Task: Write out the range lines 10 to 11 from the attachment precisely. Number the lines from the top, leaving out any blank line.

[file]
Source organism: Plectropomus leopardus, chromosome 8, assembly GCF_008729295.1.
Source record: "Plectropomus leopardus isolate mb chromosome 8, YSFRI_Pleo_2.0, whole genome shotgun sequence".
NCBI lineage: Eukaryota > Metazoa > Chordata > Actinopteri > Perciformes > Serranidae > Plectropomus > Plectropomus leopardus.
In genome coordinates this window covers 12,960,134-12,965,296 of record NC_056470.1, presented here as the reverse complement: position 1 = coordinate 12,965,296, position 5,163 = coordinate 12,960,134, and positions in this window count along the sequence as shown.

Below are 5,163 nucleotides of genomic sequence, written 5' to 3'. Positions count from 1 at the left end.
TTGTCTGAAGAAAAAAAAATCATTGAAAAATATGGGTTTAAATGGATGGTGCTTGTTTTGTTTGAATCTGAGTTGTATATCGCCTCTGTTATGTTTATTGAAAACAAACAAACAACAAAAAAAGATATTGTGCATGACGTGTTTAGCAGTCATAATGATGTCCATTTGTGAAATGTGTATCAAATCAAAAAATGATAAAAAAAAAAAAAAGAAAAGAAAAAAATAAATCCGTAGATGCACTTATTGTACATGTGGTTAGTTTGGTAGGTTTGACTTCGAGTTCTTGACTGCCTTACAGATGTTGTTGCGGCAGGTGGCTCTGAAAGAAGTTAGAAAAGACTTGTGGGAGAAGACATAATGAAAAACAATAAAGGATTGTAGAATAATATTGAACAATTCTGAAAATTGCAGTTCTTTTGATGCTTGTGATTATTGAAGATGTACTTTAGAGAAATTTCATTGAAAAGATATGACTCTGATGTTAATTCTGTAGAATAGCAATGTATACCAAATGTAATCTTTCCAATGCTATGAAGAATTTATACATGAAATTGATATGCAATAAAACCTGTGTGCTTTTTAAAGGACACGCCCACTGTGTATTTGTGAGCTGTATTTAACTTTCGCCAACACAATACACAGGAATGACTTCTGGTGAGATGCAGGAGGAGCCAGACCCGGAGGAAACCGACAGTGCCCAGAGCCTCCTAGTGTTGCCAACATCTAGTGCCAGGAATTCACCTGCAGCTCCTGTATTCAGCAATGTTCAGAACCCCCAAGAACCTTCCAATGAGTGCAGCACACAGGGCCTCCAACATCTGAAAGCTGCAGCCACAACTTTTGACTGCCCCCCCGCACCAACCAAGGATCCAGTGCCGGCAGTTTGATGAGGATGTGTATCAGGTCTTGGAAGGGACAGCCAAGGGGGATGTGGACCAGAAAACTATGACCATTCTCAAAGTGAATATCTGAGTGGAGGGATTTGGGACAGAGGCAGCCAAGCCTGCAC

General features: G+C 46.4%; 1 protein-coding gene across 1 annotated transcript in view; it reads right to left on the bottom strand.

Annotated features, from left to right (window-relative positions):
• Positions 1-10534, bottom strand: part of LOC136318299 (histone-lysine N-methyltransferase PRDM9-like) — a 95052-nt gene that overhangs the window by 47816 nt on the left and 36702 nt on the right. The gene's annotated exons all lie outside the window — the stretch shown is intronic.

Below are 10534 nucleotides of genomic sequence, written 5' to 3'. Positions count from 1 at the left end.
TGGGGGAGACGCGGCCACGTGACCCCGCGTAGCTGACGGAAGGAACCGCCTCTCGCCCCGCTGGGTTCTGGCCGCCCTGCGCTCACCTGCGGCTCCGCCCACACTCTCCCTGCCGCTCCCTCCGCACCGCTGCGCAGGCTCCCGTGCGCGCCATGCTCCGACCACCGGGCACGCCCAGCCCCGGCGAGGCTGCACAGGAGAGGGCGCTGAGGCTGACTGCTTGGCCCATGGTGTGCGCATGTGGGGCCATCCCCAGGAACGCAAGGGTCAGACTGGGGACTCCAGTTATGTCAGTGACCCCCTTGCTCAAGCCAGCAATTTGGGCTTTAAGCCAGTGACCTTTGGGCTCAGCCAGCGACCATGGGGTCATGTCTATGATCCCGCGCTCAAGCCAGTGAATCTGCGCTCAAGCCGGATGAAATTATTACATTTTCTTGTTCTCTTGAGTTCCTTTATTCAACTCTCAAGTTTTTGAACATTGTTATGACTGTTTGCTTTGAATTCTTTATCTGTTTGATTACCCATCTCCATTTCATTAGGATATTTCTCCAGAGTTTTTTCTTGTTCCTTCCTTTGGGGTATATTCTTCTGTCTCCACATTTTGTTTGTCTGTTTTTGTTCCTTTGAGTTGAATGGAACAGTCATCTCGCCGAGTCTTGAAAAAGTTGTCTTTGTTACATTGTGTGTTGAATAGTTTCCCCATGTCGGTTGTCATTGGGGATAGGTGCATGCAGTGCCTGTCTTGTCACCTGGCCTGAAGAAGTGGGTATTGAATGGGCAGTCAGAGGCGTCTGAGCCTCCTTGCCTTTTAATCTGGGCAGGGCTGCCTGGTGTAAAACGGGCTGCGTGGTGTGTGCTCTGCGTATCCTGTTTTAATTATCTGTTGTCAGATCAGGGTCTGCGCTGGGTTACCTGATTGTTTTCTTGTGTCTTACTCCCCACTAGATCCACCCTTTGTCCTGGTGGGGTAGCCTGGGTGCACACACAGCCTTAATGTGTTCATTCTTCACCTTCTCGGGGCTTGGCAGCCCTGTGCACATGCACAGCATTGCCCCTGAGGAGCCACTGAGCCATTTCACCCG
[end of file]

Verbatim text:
Below are 10534 nucleotides of genomic sequence, written 5' to 3'. Positions count from 1 at the left end.
TGGGGGAGACGCGGCCACGTGACCCCGCGTAGCTGACGGAAGGAACCGCCTCTCGCCCCGCTGGGTTCTGGCCGCCCTGCGCTCACCTGCGGCTCCGCCCACACTCTCCCTGCCGCTCCCTCCGCACCGCTGCGCAGGCTCCCGTGCGCGCCATGCTCCGACCACCGGGCACGCCCAGCCCCGGCGAGGCTGCACAGGAGAGGGCGCTGAGGCTGACTGCTTGGCCCATGGTGTGCGCATGTGGGGCCATCCCCAGGAACGCAAGGGTCAGACTGGGGACTCCAGTTATGTCAGTGACCCCCTTGCTCAAGCCAGCAATTTGGGCTTTAAGCCAGTGACCTTTGGGCTCAGCCAGCGACCATGGGGTCATGTCTATGATCCCGCGCTCAAGCCAGTGAATCTGCGCTCAAGCCGGATGAAATTATTACATTTTCTTGTTCTCTTGAGTTCCTTTATTCAACTCTCAAGTTTTTGAACATTGTTATGACTGTTTGCTTTGAATTCTTTATCTGTTTGATTACCCATCTCCATTTCATTAGGATATTTCTCCAGAGTTTTTTCTTGTTCCTTCCTTTGGGGTATATTCTTCTGTCTCCACATTTTGTTTGTCTGTTTTTGTTCCTTTGAGTTGAATGGAACAGTCATCTCGCCGAGTCTTGAAAAAGTTGTCTTTGTTACATTGTGTGTTGAATAGTTTCCCCATGTCGGTTGTCATTGGGGATAGGTGCATGCAGTGCCTGTCTTGTCACCTGGCCTGAAGAAGTGGGTATTGAATGGGCAGTCAGAGGCGTCTGAGCCTCCTTGCCTTTTAATCTGGGCAGGGCTGCCTGGTGTAAAACGGGCTGCGTGGTGTGTGCTCTGCGTATCCTGTTTTAATTATCTGTTGTCAGATCAGGGTCTGCGCTGGGTTACCTGATTGTTTTCTTGTGTCTTACTCCCCACTAGATCCACCCTTTGTCCTGGTGGGGTAGCCTGGGTGCACACACAGCCTTAATGTGTTCATTCTTCACCTTCTCGGGGCTTGGCAGCCCTGTGCACATGCACAGCATTGCCCCTGAGGAGCCACTGAGCCATTTCACCCG